At Euromonitor International’s Eyes on Africa event in Johannesburg March 2023, our industry experts highlighted the most relevant consumer trends impacting the African consumer and what opportunities they may present for companies. These trends were derived from Euromonitor’s popular Top 10 Global Consumer Trends report, which we produce annually. This blog will focus on the three trends that are most poised to shape the continent and how companies may leverage these trends to drive sales further.
Budgeteers: Rising inflation sees consumer price-sensitivity
As consumers face higher prices amid rising inflation and increasing costs, a new consumer group, Budgeteers, is having a greater impact on the continent. With even tighter budgets, consumers are more careful on how they spend their money, developing diverse ways in which to stretch it. One popular way is to shop at informal markets, which are widespread on the continent and offer smaller quantities of a product at lower price points, for example, a cup of rice, a single tea bag, or a single cigarette. Even at modern retailers, consumers are using a similar strategy, for example, buying smaller pack sizes of discretionary items at an affordable price. But this interest in size can go the other direction as bulk buying of staple items becomes more popular, with shoppers seeking ways to save money over the long run. In addition to pack sizes, consumers are looking for multifunctional products to cut down on the number of products purchased. They also are buying less-expensive ‘substitute’ products for those products that are now deemed too expensive.
Retailers, too, are facing significant financial strain because of increased competition, changing consumer behaviour and inflationary pressures that are making consumers pickier on where they shop. One approach to appeal to cash-strapped consumers is to use loyalty programs. While loyalty programs are well-developed in South Africa, with Pick ‘n Pay’s Smart Shopper, Shoprite’s Checkers X-tra Savings and Clicks’ Club Card, more loyalty programs are emerging in Kenya and Nigeria, for example, My Club from Carrefour in Kenya and Spar’s Market Loyalty in Nigeria.
Retailers and brands need to find ways to address affordability, and pack size and promotions are a good way to start … particularly when Budgeteers are a driving consumer group.
Eco Economic: Cost-effective solutions environmentally friendly by proxy
Eco Economic describes consumer behaviour where the most cost-effective options wind up being the most environmentally friendly. In Africa, more than 20% of the population live below the international poverty line of less than USD3.10 per day.
As such, cost-effective choices tend to be sustainable by default. During times of hardship, consumers tend to gravitate to the familiarity and comfort of traditional dishes, which are often plant-based. These dishes are also more affordable, since ingredients are seasonal, local, and readily available.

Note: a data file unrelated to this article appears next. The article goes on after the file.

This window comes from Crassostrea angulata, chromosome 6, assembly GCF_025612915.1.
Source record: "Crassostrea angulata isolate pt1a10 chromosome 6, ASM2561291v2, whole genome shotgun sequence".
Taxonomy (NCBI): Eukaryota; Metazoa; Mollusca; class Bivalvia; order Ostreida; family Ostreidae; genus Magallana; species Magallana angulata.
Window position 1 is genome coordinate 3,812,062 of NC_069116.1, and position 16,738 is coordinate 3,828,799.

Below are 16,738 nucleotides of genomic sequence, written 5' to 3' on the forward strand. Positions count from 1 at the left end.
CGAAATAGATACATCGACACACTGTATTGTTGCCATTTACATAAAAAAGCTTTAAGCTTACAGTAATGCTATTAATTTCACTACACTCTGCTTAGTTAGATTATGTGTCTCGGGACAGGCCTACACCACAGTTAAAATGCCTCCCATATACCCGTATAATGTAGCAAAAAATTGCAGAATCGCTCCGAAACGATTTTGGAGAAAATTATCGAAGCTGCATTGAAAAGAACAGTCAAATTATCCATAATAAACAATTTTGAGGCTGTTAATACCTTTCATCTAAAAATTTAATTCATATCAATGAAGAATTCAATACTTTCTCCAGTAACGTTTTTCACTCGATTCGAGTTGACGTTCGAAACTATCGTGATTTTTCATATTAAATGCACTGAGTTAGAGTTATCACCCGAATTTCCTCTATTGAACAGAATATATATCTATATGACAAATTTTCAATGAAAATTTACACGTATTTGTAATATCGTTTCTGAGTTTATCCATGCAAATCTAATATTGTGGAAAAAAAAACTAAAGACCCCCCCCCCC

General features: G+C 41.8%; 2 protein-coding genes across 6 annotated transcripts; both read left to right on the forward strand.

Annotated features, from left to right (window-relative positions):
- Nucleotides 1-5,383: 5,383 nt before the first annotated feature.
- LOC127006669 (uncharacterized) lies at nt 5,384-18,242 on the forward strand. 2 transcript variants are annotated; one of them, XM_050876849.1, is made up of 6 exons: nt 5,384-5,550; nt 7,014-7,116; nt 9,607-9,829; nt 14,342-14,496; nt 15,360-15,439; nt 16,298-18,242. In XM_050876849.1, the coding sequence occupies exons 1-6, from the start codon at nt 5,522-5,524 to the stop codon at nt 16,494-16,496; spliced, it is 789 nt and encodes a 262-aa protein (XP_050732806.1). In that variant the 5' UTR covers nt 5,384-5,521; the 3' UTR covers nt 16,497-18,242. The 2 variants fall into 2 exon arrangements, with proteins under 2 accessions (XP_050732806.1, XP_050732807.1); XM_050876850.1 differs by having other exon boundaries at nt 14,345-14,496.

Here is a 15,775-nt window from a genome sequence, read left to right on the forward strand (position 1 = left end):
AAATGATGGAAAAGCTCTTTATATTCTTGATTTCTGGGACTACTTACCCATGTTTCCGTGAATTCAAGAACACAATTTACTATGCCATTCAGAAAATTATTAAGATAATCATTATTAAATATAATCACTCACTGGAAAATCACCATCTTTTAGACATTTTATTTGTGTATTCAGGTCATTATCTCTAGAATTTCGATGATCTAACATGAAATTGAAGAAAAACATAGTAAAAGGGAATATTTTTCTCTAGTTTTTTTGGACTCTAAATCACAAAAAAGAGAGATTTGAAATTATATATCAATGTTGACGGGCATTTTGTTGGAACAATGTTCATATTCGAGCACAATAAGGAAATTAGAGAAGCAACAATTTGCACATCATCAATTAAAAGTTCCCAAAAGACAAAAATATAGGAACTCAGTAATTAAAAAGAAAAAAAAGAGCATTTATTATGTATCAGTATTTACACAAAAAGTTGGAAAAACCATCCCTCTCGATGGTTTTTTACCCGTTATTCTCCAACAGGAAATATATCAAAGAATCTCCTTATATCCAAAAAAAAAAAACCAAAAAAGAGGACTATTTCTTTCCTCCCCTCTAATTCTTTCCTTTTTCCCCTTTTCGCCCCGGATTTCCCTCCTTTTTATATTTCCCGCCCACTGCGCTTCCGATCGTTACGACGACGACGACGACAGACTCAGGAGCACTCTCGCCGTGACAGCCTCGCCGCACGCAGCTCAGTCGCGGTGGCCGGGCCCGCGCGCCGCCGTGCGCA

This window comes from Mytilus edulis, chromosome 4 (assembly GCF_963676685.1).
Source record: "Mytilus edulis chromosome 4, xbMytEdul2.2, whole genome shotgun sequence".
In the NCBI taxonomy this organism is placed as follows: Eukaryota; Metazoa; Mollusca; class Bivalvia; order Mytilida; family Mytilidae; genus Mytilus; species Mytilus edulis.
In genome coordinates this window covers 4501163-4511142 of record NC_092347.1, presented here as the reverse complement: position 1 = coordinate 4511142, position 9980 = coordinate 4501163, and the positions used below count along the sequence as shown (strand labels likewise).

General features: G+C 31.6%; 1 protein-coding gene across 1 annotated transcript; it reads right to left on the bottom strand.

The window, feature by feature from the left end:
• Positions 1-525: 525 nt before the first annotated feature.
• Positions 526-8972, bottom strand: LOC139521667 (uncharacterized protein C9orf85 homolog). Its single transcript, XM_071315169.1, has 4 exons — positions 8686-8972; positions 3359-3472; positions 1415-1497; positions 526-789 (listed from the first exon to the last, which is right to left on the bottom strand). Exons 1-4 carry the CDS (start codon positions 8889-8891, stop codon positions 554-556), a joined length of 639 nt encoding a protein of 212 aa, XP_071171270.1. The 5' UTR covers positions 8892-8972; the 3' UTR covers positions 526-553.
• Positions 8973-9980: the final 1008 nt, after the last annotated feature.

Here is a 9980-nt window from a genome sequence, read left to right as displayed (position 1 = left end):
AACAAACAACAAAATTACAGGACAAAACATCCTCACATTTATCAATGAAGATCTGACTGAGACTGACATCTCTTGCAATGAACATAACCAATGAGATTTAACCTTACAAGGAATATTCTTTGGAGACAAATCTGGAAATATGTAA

Equally, as consumers in the region also have a deep appreciation of their local traditions, brands should be mindful of this by paying more attention to traditional ingredients. For example, a recent launch from Unilever shows how multinationals can innovate within a market while also honouring and celebrating local ingredients. Knorr Mitted Shiro, a stew powder made of chickpea powder and spices, was launched in Ethiopia in April 2023. Shiro stew, a meatless stew, typically consumed with injera (Ethiopian flatbread made with teff flour), makes an affordable meal and is ideal for consumers trying to cut down on overall costs.
Here and Now: Living a little, despite a constrained budget
While saving money remains a top priority for consumers, consumers still want to treat themselves whenever they can, particularly after a prolonged pandemic that limited spending. And this is where the Here and Now trend comes into play, as consumers seek instant gratification. However, as consumers are still wary about overstraining their budgets, companies need to balance consumer gratification with affordability. Offering flexible payment solutions is one strategy and brands, along with retailers, should offer consumers a way to purchase products without a big cash outlay. For example, Payflex, available in South Africa, offer shoppers interest-free repayments over four instalments. Another strategy is to offer mini- or travel sizes of luxury or aspirational products, thus making it more accessible to budget-conscious consumers. Mini Mac, offered by Mac Cosmetics, includes ‘mini’ variants of its cosmetic products at a price 35% cheaper than the full-size brand.
Payment flexibility and building brand loyalty can offer opportunities
Even with the financial challenges the region faces, opportunities still exist so long as companies remain attuned to the budgetary constraints of the African consumer. Consumers still need to account for their basic needs, but they also like to splurge whenever they can. As such, companies will need to think of creative ways to draw consumers in. By offering affordable pack sizes, for example, businesses can make their products more accessible and affordable to cash-strapped consumers. Equally, retailers should continue to invest in loyalty programs that offer cash backs and other loyalty benefits to incentivise consumers and encourage brand loyalty. By finding ways to balance the current economic climate with flexibility, opportunities still abound on the continent.
Download our 2023 report to learn more about the biggest consumer trends this year.